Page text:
I also have a twitter account, and that one is *only* for my art side, I do not want to have the rest of my life into it, I do not care what my cousin ate for breakfast… really! And I rather to use it again to promote my art and to keep track of other people’s art.

I think that keeping things in perspective is very  important. Why did you add those people in the first place, to be real friends? To promote yourself? To have someone to talk to late at night? If you can keep things straight and clear, you will avoid a lot of conflict.

Is networking really worth it?

1 02 2011

I have been thinking for a while what to write about, there are a lot of things in my head but mostly I cannot write about them here. Some of them include ups and downs of my pregnancy, but I really rather to keep this blog non-personal, professional oriented. On the other hand I am working on a bunch of projects but I cannot show them until I get them finished and get the approval of the clients, so expect a shower of new images soon to come! 🙂

What brings me to write today is a question that I have asked myself several times, a question that I have asked to other artists and that has been asked to me too: “Blogging and networking, are they worth it?” From a ‘getting jobs’ point of view that is. My answer to that is “yes, very much”.

I started my online life as an artist about 5 years ago (I can’t believe it’s been so long!) but back then I was sooo green and not a good artist at all. I had a lot of potential and drive, which was good, and I started networking with other artists in sites as Epilogue and a year later Deviantart, as well as some other today dead forums. While DA was a nice place to showcase, Epilogue was the place that gave me a big push to get into studying art on my own and improving greatly. Once I started to feel more confident I started to dream of that time in which I would be an independent artist and do freelance work. It was scary as heck to put myself out there, to expose myself, but after all that is what you need to do, expose yourself to the good and bad, to the possibility of being rejected and of having your art scrutinized.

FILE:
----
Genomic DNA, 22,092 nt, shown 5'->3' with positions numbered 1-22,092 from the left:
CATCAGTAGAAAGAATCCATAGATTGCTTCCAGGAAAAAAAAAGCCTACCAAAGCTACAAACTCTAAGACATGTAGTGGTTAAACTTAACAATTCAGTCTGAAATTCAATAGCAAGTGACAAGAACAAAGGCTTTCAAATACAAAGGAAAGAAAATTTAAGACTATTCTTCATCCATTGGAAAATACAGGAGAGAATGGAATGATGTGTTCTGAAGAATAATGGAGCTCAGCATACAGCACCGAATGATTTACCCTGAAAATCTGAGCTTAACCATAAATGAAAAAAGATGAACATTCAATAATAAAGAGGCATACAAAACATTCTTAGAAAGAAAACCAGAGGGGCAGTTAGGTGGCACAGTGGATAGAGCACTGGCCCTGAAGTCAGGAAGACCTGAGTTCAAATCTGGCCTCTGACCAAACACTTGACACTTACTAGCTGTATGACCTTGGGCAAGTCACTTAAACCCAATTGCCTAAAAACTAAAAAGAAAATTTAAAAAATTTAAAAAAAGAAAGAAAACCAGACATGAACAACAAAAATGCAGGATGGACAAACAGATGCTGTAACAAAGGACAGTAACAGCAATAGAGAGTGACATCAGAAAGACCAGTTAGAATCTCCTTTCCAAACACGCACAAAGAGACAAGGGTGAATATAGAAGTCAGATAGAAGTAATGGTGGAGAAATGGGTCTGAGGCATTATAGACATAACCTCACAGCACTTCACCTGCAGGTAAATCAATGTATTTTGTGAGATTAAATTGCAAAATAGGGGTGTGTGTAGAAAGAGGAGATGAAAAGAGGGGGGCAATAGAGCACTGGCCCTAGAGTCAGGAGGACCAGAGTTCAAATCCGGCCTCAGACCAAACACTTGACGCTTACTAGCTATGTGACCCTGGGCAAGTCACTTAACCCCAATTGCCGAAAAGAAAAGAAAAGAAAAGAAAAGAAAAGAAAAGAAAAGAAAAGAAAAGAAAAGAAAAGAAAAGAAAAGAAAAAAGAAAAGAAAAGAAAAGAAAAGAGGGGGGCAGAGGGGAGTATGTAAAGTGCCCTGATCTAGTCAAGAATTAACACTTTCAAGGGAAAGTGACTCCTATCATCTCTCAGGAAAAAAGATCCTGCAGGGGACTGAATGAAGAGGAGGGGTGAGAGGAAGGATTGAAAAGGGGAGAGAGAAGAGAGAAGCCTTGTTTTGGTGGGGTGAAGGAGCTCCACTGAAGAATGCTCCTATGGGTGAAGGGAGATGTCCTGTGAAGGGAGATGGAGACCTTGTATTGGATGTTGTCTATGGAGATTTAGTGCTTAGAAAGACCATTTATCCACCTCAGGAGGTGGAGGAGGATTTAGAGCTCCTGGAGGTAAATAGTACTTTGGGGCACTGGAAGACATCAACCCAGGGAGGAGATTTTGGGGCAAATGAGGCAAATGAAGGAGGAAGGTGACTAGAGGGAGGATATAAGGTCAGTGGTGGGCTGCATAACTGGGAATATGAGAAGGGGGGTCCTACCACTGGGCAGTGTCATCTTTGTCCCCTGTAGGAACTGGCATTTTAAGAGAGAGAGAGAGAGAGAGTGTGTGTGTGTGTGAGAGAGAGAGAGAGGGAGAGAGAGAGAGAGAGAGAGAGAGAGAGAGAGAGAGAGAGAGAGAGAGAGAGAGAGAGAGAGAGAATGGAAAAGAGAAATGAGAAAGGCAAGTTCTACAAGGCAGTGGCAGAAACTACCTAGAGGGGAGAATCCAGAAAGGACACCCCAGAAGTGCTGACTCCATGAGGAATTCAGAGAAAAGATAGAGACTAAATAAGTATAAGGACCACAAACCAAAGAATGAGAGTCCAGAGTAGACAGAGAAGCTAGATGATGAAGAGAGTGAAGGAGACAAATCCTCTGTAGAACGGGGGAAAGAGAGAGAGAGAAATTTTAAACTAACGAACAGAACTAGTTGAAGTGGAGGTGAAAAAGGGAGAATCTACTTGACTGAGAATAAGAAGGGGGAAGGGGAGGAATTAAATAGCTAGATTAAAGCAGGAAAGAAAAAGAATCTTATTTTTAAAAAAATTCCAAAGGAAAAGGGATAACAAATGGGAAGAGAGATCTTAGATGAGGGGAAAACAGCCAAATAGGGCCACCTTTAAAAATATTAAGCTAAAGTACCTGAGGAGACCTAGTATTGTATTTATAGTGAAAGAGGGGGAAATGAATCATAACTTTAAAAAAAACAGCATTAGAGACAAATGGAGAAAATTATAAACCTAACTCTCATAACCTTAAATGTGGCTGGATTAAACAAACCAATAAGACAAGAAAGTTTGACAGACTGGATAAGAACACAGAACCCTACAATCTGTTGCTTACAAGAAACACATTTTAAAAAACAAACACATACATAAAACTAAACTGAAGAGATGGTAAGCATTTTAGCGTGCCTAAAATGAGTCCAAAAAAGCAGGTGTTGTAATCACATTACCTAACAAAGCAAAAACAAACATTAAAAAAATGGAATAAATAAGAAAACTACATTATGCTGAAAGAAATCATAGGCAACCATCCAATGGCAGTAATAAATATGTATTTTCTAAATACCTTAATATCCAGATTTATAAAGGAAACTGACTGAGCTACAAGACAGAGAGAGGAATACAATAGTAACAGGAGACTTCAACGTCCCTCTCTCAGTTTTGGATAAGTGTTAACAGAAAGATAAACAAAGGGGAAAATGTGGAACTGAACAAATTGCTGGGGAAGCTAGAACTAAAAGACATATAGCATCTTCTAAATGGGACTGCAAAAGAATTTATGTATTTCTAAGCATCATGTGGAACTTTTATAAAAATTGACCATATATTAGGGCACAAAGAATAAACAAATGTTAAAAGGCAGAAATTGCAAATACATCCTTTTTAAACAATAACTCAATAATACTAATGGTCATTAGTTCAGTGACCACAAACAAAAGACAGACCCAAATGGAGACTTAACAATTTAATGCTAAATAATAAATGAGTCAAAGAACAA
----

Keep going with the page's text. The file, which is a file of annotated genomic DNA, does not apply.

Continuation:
At the moment I was an international grad student and the terms of my visa and my acceptance into school forbade me of making any money besides the meager stipend I was getting, so I decided to hold back until I was out of grad school and take that time to get better. Once I graduated (and my incredible husband gave me a tablet as a graduation present!) I started to search for small jobs at different art communities. And though the initial jobs were for little pay they allowed me to get a feeling for the field and start amassing a small ‘commissions’ portfolio to show. It was about that time that I started to blog, by late 2008 and somehow, slowly but surely, I started to get hits.

I spent a lot of time going through forums, searching for ‘wanted’ ads. Really, I was putting way more time in searching than in arting, and most of my emails and PMs were never answered, of those that were answered only a few ended up in something good. But one of them would lead to this beautiful tattoo, which brought a lot of attention. Through that tattoo in this blog I got 2 or 3 commissions, one of them would bring a wonderful returning client with a larger commission. Other tattoos in this blog also brought in some clients. I found this year, after May/June, I was actually not spending any time in job forums and all my art time was being put into art itself!

I also got commissions though Facebook because someone that was commissioning a friend of mine saw my art and wanted some custom art for himself. Also, earlier this week I got some inquire from someone that saw my art in EMG‘s Sketchfest. something I hoped for but never really thought it would happen, Sketchfest harboring artists of great caliber.


Sketches for Sketchfest#9 (c) Constanza Ehrenhaus 2011.

So, is it worth it? Absolutely! It won’t come easy, it won’t come fast, it does take time and constancy, but put yourself out there enough and people will see you.

Have a great week!